My portion of their lives this time was four hours. We met in Central Park at one of the same playgrounds where my daughter played as a child. My granddaughter climbed to the top of the same mountain that had been patiently waiting a generation for her. The skyline has changed but the sky has not.
My granddaughter looks like her mother and her mother looks like me. I know how that happens. Atop the mountain, my granddaughter licked her upper lip in the exact same way that my daughter licked her upper lip thirty years ago atop the same mountain. It was and is a sign of their internal excitement and inspiration. Same gesture. Different generation. Thirty years apart. I do not know how that happens. And I do not care.
What I do know, and what I do care about, at least at this moment, is that time circles back to scoop up its own children and places them, like fresh eggs, in the basket of eternity. And I do know that love does not hoard. And I do know that spirit does not end. And I do know that life takes no hostages and yet also spares no one. And I do know that we may be the center of someone’s universe for one inhale and one exhale and then they are gone. They may come back, but only to leave again.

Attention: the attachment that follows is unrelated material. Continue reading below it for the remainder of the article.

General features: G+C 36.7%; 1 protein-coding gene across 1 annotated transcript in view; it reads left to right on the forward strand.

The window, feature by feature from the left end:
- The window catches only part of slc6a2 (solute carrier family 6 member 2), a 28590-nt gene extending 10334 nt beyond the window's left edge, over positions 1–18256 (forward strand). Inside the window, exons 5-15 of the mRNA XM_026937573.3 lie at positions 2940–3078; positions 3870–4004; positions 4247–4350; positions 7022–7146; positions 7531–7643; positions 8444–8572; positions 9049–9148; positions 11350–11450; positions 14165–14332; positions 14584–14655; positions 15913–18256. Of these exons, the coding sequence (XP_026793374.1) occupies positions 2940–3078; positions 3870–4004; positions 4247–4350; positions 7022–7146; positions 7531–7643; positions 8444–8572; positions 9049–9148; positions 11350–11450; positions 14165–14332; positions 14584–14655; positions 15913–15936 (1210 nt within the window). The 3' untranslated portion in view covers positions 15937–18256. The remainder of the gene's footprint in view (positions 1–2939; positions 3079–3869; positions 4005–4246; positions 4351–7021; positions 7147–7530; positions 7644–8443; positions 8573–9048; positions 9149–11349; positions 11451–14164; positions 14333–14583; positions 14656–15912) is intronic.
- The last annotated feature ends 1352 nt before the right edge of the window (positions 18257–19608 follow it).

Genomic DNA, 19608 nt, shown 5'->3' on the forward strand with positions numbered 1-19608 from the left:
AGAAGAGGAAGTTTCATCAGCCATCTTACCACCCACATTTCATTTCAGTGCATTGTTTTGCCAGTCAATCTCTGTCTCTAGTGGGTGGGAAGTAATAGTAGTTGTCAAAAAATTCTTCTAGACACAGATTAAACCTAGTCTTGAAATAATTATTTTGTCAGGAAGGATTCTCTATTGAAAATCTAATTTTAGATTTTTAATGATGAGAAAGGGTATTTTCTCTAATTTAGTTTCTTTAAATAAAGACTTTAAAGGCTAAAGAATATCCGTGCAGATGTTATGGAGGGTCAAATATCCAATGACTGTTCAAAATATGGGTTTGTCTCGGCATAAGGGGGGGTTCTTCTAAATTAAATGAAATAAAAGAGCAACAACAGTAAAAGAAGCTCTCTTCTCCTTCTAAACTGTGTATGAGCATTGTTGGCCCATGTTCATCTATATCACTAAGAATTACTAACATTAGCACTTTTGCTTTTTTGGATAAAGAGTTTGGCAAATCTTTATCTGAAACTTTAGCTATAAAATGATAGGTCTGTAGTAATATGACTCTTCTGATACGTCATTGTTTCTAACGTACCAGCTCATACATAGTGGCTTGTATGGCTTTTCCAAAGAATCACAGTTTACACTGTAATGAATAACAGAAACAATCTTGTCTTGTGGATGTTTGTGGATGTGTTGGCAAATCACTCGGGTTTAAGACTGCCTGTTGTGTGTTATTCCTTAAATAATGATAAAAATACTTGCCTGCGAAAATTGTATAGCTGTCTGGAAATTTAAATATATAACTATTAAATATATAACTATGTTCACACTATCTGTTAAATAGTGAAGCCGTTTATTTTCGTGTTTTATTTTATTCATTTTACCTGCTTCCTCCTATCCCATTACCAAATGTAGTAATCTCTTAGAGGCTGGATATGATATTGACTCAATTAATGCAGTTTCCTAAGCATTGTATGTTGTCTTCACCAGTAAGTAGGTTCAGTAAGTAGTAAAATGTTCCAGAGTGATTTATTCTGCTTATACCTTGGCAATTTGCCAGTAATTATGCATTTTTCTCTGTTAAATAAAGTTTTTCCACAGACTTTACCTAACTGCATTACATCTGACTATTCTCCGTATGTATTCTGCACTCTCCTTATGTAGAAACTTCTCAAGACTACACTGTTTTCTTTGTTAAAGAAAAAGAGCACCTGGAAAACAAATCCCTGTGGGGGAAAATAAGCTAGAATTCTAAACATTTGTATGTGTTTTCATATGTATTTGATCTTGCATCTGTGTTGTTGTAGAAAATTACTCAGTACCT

Even the ones that stay, go. And even the ones who go, stay. The comings and goings; the gatherings and scatterings; the traditions and transitions; the introductions and conclusions; all take place as one generation hoists another generation onto the carousel, buckles them in with a flimsy belt that offers little more than the illusion of safety, and then the music begins, as does the creaking sound of life beginning to turn again; and then, suddenly and magically, we are laughing, loving, taking photos in hopes that the moment can be recaptured later.
A menagerie of people climb onto a menagerie of ornate carousel animals that go up and down and round and round but somehow also go nowhere, until a bell rings, and the music stops, and the carousel slows, until it too stops, and children clamor for more tickets to return to a circular moment of life that can never quite be recreated, but which can, at best, be remembered, until the memory also slows, and stops, so that another lip-licking, inspired and excited generation can take its seat on the carousel of love that is the only thing that will never truly end.

Dwight Lee Wolter
6.9.28

Carousel 2

Building the World’s Largest Toilet Paper Pyramid